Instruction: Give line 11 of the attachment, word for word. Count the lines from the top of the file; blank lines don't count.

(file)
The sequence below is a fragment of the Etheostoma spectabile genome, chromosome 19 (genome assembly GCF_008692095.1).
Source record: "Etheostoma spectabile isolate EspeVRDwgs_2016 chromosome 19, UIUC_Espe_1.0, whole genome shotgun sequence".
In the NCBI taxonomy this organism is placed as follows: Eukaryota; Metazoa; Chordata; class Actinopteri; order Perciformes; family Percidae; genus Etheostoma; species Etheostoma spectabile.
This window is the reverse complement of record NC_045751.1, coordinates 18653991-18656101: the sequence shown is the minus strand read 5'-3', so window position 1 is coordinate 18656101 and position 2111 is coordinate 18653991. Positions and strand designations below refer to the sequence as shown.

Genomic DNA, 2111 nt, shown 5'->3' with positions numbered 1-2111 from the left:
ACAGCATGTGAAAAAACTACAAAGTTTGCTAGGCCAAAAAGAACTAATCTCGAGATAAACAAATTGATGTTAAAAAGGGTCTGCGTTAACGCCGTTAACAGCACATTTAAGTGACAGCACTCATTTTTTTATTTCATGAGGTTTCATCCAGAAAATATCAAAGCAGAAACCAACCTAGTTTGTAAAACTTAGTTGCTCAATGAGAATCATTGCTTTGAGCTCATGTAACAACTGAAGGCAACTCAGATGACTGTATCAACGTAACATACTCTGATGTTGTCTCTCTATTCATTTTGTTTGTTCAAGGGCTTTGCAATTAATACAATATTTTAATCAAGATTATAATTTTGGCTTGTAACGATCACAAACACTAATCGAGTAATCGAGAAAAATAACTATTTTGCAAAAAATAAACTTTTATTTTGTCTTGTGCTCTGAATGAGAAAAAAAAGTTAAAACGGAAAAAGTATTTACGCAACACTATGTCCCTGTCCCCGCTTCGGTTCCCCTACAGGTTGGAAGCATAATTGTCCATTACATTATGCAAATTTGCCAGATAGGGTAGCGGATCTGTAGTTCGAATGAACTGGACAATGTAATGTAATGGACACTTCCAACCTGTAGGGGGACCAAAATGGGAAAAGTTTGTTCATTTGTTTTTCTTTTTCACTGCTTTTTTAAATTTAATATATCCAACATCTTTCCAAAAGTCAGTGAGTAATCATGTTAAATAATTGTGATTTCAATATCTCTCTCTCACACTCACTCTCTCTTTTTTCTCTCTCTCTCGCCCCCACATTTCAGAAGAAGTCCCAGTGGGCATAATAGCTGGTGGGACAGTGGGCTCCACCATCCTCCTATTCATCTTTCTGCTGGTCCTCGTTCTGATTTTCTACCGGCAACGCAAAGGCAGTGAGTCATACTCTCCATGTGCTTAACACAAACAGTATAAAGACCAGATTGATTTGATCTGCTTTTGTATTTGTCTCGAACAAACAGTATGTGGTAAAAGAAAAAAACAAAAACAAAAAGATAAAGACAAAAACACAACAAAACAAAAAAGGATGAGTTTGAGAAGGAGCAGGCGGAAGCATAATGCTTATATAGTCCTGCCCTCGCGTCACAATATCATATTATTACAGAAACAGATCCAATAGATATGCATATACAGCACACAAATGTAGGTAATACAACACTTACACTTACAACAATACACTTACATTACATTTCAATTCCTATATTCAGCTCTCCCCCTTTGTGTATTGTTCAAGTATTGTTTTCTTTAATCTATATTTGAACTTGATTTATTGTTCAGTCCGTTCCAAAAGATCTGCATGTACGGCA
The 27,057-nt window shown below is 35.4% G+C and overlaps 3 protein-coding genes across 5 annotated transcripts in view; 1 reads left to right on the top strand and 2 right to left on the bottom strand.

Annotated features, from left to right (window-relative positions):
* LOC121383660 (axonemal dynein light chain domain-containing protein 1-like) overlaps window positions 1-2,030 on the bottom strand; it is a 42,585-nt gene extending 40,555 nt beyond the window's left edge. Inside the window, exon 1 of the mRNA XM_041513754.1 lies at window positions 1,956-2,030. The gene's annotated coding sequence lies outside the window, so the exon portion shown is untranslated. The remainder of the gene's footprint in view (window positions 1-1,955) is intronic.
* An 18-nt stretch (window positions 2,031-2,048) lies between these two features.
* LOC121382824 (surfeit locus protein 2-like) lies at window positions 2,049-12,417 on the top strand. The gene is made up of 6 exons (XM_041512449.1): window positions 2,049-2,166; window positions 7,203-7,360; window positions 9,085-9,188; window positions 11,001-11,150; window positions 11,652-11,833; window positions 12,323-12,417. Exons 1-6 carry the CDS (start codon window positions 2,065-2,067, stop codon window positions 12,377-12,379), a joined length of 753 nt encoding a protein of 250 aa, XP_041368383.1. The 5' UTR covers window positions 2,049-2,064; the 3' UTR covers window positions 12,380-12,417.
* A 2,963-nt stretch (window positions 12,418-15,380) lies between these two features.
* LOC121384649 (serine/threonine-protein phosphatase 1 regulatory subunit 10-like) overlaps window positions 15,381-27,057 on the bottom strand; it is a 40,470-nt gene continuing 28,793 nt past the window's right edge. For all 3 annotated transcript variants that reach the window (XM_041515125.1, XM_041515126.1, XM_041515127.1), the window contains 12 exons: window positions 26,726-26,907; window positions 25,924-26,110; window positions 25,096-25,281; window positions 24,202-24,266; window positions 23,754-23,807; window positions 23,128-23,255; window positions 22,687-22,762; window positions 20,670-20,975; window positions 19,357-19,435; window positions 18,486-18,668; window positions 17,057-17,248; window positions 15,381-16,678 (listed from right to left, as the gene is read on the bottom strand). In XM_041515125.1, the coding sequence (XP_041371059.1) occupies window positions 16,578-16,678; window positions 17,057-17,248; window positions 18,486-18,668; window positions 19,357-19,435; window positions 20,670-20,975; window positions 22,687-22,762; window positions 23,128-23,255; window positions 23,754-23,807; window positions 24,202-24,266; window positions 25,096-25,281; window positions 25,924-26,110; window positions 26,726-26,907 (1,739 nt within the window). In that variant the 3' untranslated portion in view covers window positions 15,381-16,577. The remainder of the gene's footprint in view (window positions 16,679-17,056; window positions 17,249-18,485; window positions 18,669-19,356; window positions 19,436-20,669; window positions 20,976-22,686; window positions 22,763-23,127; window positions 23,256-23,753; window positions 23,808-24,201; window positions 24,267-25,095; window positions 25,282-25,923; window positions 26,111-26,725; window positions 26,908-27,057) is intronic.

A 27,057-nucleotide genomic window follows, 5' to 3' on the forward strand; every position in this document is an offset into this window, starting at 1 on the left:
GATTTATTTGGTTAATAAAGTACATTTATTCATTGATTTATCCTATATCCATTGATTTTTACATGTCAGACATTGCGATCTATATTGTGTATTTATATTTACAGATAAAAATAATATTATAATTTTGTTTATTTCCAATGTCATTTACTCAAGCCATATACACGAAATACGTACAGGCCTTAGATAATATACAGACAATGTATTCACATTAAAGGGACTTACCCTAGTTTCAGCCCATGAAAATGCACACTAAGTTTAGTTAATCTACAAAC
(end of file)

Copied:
* LOC121382824 (surfeit locus protein 2-like) lies at window positions 2,049-12,417 on the top strand. The gene is made up of 6 exons (XM_041512449.1): window positions 2,049-2,166; window positions 7,203-7,360; window positions 9,085-9,188; window positions 11,001-11,150; window positions 11,652-11,833; window positions 12,323-12,417. Exons 1-6 carry the CDS (start codon window positions 2,065-2,067, stop codon window positions 12,377-12,379), a joined length of 753 nt encoding a protein of 250 aa, XP_041368383.1. The 5' UTR covers window positions 2,049-2,064; the 3' UTR covers window positions 12,380-12,417.